“To imagine how things could go bad, we have to imagine these charming techies [today’s beneficent tech company leaders] turning into bitter elders or yielding their empires to future generations of entitled clueless heirs.” (How Should We Think about Privacy, Scientific American, Nov. 2013) [And yes, this is the same one quoted in the last entry, good article — read it!]
I’ve wondered what the half-life of a Fortune 500 company is. I’ve worked for a few, some like Intel when they were not yet in the 500, some like IBM were and are, and some like Digital were and are no more. It is clear as we watch the life-arc of companies like Digital, Sun Microsystems, Xilog, etc. that most do not have particularly long lives — maybe a decade or three. And I sense that this window may be shortening. Venture capitalists always look for exit strategies – often selling a creative startup that is not getting traction to some lumbering legacy giant who thinks they can fix it. (This seems occasionally like getting your pet “fixed” more than getting your car “fixed”.) But some beat the odds and make the big time. Investors happy, founders happy, occasionally employees (shout out to the Woz who made pre-IPO stock available to Apple employees) — but when things get big a different mentality takes charge — milking the cash cow. One reason the big-guys buy up the little guys is to keep them from disrupting their legacy business models. Even when they have good intentions they often are clueless when it comes to keeping the momentum going with the innovators and/or customer base, and eventually drive their acquisition into the ground.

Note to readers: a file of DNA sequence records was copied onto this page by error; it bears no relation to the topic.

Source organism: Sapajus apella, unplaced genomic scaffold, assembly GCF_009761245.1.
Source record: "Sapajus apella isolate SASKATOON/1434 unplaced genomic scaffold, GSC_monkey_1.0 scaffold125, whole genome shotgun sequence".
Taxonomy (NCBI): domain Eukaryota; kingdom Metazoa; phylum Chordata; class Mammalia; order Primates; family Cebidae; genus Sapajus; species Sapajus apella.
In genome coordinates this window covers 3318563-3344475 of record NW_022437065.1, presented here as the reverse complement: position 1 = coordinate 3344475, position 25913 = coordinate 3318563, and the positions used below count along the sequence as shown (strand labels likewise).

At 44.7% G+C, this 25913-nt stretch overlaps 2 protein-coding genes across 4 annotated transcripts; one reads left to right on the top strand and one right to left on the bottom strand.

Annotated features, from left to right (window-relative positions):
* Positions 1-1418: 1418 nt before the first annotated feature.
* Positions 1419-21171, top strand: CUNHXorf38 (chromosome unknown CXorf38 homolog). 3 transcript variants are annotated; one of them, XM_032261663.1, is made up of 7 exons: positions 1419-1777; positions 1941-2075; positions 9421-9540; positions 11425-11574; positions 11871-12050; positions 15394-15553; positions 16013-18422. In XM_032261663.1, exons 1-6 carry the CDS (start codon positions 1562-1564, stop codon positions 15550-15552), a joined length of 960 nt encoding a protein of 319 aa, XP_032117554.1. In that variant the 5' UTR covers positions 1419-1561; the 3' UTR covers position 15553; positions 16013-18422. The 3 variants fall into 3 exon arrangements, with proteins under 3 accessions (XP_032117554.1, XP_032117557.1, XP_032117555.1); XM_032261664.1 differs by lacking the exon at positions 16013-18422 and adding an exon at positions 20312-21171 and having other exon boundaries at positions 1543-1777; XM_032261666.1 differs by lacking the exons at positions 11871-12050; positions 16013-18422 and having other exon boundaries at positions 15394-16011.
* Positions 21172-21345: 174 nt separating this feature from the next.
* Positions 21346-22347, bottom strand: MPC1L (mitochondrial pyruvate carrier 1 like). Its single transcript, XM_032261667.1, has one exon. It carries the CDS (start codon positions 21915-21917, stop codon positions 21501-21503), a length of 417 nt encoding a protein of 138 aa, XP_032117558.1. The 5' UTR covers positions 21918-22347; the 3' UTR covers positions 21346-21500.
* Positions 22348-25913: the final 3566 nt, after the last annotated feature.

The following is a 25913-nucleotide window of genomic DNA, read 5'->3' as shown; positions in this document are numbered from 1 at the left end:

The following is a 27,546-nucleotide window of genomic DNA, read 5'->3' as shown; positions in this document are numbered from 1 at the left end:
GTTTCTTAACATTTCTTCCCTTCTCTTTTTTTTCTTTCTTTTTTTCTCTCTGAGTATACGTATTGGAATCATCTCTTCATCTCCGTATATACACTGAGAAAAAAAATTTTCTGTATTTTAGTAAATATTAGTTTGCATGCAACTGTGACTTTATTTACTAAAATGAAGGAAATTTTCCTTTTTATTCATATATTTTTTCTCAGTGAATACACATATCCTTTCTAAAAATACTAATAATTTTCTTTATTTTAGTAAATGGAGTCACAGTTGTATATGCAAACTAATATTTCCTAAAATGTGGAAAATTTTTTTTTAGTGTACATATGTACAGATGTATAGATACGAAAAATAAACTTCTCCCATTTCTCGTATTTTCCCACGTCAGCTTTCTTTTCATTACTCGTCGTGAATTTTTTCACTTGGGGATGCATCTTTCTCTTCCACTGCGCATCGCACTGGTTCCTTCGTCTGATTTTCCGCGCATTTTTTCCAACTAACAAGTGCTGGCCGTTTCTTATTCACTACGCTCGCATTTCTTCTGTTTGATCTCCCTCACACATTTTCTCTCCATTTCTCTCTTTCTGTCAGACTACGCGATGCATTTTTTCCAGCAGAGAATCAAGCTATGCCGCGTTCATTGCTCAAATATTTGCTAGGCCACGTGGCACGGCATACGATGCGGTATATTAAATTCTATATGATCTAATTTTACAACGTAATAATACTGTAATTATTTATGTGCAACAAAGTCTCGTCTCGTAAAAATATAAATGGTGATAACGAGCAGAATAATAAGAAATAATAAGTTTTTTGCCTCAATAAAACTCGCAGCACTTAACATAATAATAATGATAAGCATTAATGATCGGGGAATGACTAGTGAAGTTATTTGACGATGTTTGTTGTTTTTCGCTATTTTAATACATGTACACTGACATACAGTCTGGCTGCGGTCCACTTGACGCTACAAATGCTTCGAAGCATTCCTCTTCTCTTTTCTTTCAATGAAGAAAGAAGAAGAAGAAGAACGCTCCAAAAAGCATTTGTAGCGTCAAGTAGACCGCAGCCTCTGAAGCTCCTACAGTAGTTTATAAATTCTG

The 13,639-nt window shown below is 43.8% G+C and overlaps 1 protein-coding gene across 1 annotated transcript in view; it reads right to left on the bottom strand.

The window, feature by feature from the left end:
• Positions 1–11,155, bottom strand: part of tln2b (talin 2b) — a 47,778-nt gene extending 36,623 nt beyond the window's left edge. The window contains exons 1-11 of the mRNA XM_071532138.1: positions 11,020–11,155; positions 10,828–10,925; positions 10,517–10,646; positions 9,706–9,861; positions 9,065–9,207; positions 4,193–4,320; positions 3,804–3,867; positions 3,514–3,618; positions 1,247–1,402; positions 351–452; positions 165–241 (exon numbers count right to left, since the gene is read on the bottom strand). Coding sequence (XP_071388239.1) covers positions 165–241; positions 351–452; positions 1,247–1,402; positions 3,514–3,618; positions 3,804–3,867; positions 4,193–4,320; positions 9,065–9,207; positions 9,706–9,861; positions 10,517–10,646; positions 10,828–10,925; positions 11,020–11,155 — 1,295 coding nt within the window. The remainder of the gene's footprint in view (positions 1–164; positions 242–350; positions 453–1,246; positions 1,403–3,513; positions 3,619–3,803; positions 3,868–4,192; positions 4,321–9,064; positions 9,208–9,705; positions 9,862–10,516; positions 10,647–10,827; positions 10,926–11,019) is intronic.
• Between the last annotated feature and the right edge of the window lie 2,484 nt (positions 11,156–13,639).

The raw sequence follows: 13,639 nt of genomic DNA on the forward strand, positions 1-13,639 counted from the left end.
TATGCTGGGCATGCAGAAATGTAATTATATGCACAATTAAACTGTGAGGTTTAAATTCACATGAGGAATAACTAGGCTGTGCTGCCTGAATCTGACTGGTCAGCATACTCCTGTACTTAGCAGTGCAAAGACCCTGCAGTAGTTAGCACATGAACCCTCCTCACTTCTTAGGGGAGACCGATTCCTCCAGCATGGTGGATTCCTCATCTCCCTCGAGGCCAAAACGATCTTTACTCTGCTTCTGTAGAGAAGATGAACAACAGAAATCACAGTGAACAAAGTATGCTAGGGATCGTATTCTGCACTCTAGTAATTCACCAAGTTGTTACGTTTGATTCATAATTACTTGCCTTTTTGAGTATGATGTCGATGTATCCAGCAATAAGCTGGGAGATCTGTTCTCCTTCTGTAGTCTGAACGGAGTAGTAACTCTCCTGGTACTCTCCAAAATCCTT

The point of the Scientific American article is that the transition of surviving corporations to new owners, or even loss of shareholder control, can turn a company dedicated to “Doing No Evil” in a different direction. The article suggests that the current “convenience” facilities in your smartphone that suggest an <advertisers> spot to get lunch based on your location and local time could go further, controlling your action at pre-cognitive levels with pavlovian manipulation of your actions. — It may not be what the founders of Google, Twitter, Facebook, etc. feel is right … but then, the decision may be mandated by new ownership, stockholder interests, etc.
It has been suggested a military device has never been invented that was not eventually used in warfare. I won’t swear that is true, but the corollary is that no path to increased profits has been identified that has not eventually been used by corporations. At the same time, we have few ways to protect ourselves from future abuse — policy entities are hesitant to take preventative actions — and corporate interests are strongly involved once they smell blood … excuse me, cash.